The purpose of education is to create responsible, productive citizens

The purpose of education is to create responsible, productive citizens

“The whole art of teaching is but the art of arousing the natural curiosity of young minds in order to satisfy it afterwards.” – Anatole France

The goal of education is to create responsible, productive, and socially contributing citizens—people who can provide for their own families as well as contribute to their communities. As Toffler says, education in the 21st century should allow people to learn, unlearn, and learn again. But I am not sure that our schools and colleges are committed to it.

Education is one of the most unscientific human endeavors. You do well in school to get into a good college and get a good degree. A good degree is supposed to be a passport to a good job. Based on your educational qualifications, you can rise to a relatively high position without having to demonstrate any outstanding ability.

Beyond that, however, you may have problems. There is no established relationship between your performance at school and your performance at work. More importantly, there is no correlation between your performance at work and your performance in life.

To be true to purpose, education must help the child develop three basic abilities:

1. Discover, develop and continuously develop a vision to become a useful member of society:

Many of us have an advantage – our parents envision our future for us, making us work towards achieving that vision. However, this is not so common among the poor. The education system must step in to help everyone create that vision and build the confidence of even the poor child to pursue the vision.

Balaji Sampath, who heads Eureka Child, an NGO committed to improving literacy and numeracy skills in public schools, told us a touching story in this context. Returning from the US to do something meaningful in education, he immersed himself in local issues by spending several months in a village. He was in a rural classroom when a child asked the teacher if it was possible to travel to the moon. “You and I cannot fly to the moon,” replied the teacher. “But scientists in the US can…” We must stop robbing our children of goals and dreams.

2. Understand that questions are more important than answers:

Our education system places too much emphasis on providing answers – often to questions that children don’t have. In other words, too often we teach children concepts without context; we need to show them why learning is important. We should focus on awakening children’s natural curiosity and teach them to love learning. A good way to do this is to put children in natural experiences or in games where they can ask questions. In these settings, learning is immediate and powerful. Learning can be a structured process of discovery, offering students a variety of learning outcomes—just as our situations and decisions later in life offer a variety of outcomes.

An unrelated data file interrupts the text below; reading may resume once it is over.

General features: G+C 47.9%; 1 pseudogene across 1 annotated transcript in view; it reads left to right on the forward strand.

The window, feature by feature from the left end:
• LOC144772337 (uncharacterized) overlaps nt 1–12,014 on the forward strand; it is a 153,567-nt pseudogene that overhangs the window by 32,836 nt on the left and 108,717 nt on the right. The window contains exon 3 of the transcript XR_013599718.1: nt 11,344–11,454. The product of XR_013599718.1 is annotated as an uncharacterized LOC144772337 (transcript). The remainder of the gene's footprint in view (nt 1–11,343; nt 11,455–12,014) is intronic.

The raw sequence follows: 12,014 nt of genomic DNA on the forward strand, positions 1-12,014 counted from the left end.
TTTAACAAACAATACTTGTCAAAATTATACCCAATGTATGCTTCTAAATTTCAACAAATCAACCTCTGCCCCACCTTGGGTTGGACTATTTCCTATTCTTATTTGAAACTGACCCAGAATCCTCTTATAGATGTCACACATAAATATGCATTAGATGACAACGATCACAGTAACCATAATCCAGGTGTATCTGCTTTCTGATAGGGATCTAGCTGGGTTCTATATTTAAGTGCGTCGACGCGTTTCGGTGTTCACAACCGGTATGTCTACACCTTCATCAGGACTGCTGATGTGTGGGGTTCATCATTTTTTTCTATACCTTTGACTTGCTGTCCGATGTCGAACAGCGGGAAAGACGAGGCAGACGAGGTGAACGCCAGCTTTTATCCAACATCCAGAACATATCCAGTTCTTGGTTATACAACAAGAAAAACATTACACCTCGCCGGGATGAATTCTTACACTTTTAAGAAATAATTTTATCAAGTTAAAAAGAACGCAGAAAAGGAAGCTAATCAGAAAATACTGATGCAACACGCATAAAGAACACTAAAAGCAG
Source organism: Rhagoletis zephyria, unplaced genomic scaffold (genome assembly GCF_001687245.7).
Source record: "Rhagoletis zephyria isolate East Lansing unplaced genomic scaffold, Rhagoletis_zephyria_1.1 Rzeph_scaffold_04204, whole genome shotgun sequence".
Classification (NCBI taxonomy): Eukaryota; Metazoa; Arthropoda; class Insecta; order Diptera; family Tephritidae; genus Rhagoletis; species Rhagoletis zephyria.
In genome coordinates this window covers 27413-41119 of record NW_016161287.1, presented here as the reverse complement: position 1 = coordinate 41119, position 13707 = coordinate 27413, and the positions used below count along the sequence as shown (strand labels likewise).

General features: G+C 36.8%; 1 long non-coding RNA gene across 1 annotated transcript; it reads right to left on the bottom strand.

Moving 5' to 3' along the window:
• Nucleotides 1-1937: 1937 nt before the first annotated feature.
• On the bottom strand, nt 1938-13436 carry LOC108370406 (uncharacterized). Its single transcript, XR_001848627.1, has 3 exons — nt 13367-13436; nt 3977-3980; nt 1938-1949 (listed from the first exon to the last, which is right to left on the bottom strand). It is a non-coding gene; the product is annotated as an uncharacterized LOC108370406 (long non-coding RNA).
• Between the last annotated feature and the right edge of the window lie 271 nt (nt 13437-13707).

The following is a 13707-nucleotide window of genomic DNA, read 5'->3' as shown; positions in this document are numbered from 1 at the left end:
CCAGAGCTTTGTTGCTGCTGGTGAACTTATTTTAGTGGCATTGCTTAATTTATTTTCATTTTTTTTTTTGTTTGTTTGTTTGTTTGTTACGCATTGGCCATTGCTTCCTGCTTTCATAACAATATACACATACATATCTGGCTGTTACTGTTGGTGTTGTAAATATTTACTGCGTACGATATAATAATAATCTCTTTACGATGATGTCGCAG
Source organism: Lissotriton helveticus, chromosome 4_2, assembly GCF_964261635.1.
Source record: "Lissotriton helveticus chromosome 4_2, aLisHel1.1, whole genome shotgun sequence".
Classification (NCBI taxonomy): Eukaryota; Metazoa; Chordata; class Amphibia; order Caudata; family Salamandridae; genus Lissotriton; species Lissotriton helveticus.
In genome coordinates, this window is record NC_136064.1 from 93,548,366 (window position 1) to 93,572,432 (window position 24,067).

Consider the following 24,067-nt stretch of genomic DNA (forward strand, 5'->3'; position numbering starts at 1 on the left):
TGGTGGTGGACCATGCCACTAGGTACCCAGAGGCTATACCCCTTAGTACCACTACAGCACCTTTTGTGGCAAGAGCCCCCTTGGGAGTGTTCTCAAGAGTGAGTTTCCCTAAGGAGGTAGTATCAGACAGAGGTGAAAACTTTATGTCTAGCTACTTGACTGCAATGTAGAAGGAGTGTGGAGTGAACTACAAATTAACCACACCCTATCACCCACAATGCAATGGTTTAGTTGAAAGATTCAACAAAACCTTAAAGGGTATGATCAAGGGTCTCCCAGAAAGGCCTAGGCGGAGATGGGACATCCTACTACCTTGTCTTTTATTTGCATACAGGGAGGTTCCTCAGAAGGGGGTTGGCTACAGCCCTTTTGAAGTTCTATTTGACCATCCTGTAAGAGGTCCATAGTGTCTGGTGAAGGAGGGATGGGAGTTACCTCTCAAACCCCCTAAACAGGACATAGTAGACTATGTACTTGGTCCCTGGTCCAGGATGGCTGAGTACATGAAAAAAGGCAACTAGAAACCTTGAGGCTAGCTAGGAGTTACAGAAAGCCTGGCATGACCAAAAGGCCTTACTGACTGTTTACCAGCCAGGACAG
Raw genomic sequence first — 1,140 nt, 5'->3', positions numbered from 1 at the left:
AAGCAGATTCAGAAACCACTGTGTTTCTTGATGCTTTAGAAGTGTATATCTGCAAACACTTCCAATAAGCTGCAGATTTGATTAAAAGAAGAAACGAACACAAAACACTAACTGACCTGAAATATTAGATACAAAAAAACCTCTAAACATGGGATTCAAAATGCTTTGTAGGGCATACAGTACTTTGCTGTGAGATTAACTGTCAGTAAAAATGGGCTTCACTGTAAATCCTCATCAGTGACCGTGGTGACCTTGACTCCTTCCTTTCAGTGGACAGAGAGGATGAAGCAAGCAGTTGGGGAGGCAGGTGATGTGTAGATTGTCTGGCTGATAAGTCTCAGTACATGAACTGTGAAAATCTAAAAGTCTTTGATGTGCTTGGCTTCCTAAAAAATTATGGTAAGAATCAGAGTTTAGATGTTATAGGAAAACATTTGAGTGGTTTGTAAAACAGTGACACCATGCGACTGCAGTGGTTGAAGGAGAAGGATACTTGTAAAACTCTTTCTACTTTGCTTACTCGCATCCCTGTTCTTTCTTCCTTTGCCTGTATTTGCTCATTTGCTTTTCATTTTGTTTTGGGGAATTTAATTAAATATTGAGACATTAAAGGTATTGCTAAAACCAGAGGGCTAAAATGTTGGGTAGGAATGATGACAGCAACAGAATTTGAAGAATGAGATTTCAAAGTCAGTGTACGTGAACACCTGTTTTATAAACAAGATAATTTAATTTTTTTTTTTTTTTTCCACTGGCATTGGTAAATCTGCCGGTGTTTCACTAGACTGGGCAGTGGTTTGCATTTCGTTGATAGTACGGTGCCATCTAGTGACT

For example, an NGO in Mumbai went to schools with an experiment to teach students about water conservation. Students measure the amount of water consumed while brushing their teeth with the faucet open and then again with the faucet closed. Imagine if we all learn these types of lessons in school, how we can apply the principles to so many other aspects of our home and work later in life.

3. To learn to learn:

The world is moving too fast for schools and colleges to keep up. What is being taught is inadequate and out of date, or soon will be. It is important that children are encouraged to discover the answers themselves – through the Internet, through experimentation, and through access to experts in each field.

It is important for students to learn the scientific method –

(a) creating a hypothesis based on observations,
(b) designing and conducting experiments to prove or disprove these hypotheses and
(c) reaching conclusions while recognizing that conclusions may change with additional information.

With the level of knowledge available in the world today, it is also important to consider what to learn and how and when you should learn it. We need to teach children when to rely on their own judgment and when to rely on the expertise of others. Our children need to learn that even when you outsource the effort, you retain responsibility for the outcome.

What do you think? Do you agree with these ideas about the critical skills our children need? Is our education system solving this? Share your thoughts and experiences with all of us.

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